At the beginning of every semester, we receive a list of expensive requirements: massive binders full of loose sheets, thin volumes that address the content of only a few lectures, and the occasional supplemental text that never seems to get any use. However, they are far from the only materials that professors use to deepen their students’ understanding of a subject. Across many departments at Penn, film and other forms of media are implemented as ways into analysis and discussion. They channel popular culture and arts in a way that books simply cannot replicate and relay that information to students in a captivating and immersive way. Well outside Penn’s cinema studies department, there are courses that take advantage of film as a cultural resource and incorporate movies into their syllabi.

Using film as a translation of culture into a readily understood medium is relevant to many of the area studies departments at Penn. Courses within the South Asian, Africana, and German Studies departments, among others, take advantage of film as a socio–cultural snapshot of the area or group being examined. In a course within the German studies department called "Berlin—History, Politics, and Culture," film is used in and out of the classroom as a means of unpacking the complex history of a city at the crux of 20th century world politics. In this course, students watch Berlin: Symphony of a Metropolis, The Murderers are Among Us, and The Life of Others. Brooke Krancer (C '20), Social Media Editor for the DP and a student in the course, emphasizes the depth of knowledge these movies provided, remarking that “each film really spoke a lot to different things we learned in the course, like how people viewed Berlin after WWI, how the Nazis used propaganda, how German civilians psychologically dealt with the aftermath of WWII, and what Berlin was like during the Cold War.”

Given that this course is designed for students planning on attending a study abroad program in Berlin, the incorporation of cultural resources like film mirrors the kind of preparation some tourists use to gain familiarity with a foreign place. Movies provide meaningful ways into history and culture that may stay with viewers more effectively than lectures or texts.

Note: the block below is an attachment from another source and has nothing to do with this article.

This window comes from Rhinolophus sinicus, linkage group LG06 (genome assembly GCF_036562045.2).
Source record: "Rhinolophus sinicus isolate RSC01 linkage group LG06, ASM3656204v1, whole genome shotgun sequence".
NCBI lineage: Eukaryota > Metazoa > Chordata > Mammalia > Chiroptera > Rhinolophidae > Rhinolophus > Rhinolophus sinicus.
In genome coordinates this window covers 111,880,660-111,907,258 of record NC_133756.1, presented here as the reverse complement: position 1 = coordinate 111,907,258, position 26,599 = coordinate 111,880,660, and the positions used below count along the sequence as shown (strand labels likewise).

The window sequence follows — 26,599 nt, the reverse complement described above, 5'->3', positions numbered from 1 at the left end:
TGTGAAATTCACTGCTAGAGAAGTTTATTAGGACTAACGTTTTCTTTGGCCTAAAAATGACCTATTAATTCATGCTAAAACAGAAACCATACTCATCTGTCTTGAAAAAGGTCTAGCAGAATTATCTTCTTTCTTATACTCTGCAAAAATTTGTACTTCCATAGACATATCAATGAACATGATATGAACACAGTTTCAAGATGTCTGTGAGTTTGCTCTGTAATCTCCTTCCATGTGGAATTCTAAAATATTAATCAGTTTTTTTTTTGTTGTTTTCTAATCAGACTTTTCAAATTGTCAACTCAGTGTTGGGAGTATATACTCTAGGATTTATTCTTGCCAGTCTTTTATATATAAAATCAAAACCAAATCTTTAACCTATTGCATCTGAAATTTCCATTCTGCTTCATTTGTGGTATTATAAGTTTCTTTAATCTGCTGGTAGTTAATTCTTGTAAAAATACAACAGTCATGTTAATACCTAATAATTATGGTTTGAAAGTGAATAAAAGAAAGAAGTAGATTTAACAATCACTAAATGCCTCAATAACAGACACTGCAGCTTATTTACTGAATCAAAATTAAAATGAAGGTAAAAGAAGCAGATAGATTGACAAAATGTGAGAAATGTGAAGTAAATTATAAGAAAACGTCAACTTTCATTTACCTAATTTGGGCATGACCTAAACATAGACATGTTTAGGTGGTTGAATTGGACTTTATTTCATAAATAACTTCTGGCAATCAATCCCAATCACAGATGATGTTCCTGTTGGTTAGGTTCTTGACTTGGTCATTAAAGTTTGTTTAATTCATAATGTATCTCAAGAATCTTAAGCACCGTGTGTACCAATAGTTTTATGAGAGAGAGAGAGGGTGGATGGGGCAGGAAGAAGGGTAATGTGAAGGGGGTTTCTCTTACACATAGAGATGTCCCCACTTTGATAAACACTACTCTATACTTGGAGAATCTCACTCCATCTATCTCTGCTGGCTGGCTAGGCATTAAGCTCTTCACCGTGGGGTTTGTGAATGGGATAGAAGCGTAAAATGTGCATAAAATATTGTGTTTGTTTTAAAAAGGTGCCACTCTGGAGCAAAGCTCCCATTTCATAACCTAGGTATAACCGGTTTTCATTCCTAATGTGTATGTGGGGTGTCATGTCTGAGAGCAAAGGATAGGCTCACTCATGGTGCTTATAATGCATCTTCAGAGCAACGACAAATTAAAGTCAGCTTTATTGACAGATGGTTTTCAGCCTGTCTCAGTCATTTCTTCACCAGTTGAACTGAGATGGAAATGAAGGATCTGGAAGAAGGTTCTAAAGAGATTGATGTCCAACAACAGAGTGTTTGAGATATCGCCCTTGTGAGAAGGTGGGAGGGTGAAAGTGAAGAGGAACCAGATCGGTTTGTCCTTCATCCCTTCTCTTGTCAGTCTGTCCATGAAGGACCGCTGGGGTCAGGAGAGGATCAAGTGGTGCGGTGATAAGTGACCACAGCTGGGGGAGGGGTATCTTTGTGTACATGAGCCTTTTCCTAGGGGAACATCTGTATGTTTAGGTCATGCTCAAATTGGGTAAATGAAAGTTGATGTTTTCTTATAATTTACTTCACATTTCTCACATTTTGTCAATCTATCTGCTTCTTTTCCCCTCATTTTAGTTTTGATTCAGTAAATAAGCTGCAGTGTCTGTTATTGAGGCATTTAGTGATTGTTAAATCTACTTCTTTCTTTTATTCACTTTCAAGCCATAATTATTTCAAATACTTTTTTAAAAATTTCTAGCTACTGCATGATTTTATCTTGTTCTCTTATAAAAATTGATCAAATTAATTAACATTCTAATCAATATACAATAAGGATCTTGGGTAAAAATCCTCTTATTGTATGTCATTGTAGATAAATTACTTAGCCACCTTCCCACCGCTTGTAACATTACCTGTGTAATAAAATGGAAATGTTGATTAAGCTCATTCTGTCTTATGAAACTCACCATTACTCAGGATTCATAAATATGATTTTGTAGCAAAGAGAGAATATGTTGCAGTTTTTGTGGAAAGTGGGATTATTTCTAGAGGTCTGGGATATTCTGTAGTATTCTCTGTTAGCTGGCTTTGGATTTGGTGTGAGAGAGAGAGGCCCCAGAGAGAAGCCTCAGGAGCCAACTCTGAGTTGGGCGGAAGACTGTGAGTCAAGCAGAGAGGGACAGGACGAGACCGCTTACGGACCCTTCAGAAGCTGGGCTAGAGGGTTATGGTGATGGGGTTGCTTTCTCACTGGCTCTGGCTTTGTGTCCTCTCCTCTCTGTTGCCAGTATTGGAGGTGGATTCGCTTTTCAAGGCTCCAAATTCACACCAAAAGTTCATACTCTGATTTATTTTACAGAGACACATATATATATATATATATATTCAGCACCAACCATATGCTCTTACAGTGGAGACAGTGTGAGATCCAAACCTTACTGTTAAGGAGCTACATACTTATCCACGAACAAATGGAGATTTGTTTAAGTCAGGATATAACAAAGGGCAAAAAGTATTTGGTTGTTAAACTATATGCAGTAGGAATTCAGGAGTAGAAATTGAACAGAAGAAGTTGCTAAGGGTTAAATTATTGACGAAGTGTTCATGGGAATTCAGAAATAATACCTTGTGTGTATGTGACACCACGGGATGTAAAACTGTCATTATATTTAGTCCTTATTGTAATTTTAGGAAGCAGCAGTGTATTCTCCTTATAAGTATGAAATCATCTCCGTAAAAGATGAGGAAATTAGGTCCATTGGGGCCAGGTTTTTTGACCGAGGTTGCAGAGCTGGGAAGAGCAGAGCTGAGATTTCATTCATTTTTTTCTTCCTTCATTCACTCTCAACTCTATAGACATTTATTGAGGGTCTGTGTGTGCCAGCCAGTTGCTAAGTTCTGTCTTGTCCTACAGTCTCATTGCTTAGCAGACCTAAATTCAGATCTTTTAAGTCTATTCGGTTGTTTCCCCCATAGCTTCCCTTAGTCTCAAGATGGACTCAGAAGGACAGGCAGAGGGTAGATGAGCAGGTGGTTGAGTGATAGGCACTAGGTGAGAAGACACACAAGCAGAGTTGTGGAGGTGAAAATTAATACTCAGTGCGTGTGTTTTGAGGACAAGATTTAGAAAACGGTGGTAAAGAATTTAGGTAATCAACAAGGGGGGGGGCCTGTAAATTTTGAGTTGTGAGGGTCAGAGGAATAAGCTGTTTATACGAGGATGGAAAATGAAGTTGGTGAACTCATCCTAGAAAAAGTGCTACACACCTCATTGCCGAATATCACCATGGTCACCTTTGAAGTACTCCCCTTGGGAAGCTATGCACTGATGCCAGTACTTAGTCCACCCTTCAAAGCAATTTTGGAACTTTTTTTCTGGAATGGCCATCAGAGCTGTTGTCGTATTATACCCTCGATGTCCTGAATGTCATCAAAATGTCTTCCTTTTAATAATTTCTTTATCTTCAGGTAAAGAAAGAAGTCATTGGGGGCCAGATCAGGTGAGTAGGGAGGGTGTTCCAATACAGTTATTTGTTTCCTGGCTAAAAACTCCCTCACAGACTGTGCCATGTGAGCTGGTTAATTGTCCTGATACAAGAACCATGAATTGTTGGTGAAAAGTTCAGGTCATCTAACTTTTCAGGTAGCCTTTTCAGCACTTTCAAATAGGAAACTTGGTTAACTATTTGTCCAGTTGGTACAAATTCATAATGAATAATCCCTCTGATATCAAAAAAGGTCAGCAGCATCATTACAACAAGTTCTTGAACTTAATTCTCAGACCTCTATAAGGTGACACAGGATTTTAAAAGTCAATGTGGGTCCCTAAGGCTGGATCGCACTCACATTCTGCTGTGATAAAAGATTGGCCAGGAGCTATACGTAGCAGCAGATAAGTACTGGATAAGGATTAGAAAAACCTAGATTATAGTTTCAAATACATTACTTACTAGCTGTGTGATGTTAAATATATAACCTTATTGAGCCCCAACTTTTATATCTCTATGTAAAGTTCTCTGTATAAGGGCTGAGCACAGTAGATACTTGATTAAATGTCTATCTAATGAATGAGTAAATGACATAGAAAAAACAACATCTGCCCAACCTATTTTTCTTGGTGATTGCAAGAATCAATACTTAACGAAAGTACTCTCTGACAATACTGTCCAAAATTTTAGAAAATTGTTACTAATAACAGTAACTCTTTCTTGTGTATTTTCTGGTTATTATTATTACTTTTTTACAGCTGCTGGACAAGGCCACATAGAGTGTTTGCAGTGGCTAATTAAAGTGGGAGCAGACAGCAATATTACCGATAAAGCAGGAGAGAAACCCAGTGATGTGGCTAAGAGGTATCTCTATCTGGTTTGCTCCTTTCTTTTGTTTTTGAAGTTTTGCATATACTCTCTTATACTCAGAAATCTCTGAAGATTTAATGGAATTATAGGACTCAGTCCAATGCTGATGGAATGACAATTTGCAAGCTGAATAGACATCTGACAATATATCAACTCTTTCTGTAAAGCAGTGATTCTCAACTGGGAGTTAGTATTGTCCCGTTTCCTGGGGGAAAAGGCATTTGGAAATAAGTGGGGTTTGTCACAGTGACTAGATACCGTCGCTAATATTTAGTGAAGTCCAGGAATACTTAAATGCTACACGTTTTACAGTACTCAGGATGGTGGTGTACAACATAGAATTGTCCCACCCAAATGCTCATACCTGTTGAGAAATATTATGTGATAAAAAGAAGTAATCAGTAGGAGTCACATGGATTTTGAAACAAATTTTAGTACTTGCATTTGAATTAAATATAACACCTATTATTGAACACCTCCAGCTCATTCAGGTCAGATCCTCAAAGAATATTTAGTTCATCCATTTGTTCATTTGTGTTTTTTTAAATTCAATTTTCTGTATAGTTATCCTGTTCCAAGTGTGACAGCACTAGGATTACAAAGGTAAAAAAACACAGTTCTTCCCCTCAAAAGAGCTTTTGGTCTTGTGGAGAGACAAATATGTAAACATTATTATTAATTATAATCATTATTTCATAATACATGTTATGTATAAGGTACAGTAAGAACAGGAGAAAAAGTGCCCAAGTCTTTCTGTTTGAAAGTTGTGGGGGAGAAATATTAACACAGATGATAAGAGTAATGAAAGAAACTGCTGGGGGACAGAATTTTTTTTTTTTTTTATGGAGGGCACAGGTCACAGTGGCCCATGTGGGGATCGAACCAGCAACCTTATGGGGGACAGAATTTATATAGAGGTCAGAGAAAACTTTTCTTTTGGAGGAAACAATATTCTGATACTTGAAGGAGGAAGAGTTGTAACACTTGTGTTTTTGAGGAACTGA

Courses within Penn’s Anthropology Department also embrace film and the distinct cultural implications of filmmaking. This is particularly true of contemporary cultures where film and other forms of media are readily available to relay information of social, political, and cultural importance. In the anthropology course "Contemporary Native Americans," the rich diversity of the culture and experiences of indigenous North American communities is emphasized through film. Emmie Gocke (C' 21), who took the course last semester, notes that several forms of media, including clips from the films Grey Owl and The Last American Indian on Earth, documentaries, and movie trailers were “used supplementally to demonstrate the ideas in class.” She described that she “thought most of the films were interesting and provocative. Film definitely helped with the learning process because it showed many Native Americans talking about their experiences, as well as [demonstrated] artistic representations by native people.” Film and media effectively encapsulate pieces of popular culture, identity, modern life, and politics, which are crucial in understanding the complexities of a diverse contemporary community.

Sometimes the use of film in the classroom turns up in unexpected places. In the health and societies freshman seminar "Medical Missionaries and Partners," movies are used to illustrate the interaction between colonialism and volunteerism overseas. One of those movies is the 2009 science–fiction blockbuster Avatar. Chioma Duru (C' 21) recalls that the seminar “was an extremely thought–provoking class [that] made us analyze different systems in healthcare which impacted global health in some way. We also analyzed history, bioethics, and rhetoric, and how it was used to form problematic narratives in history.” Film is an excellent means of representing the narratives that are alive in a particular time and place, and for that reason can be used to challenge and inspire students across a range of disciplines.

For many Penn students, movies serve as an escape from the dizzying tempo of college life, and on occasion provide food for thought or an opportunity for discussion among friends. However, film has great potential to serve as a learning tool as well. Movies have the potential to reveal truths about their creators and subjects, as well as the dynamic sociocultural context within which they were created. For that reason, you may be pleasantly surprised to see how instructors and course designers have found ways to bring film and media into classes outside the cinema studies department, and the potential movies have to elevate study beyond the pages of a book. 


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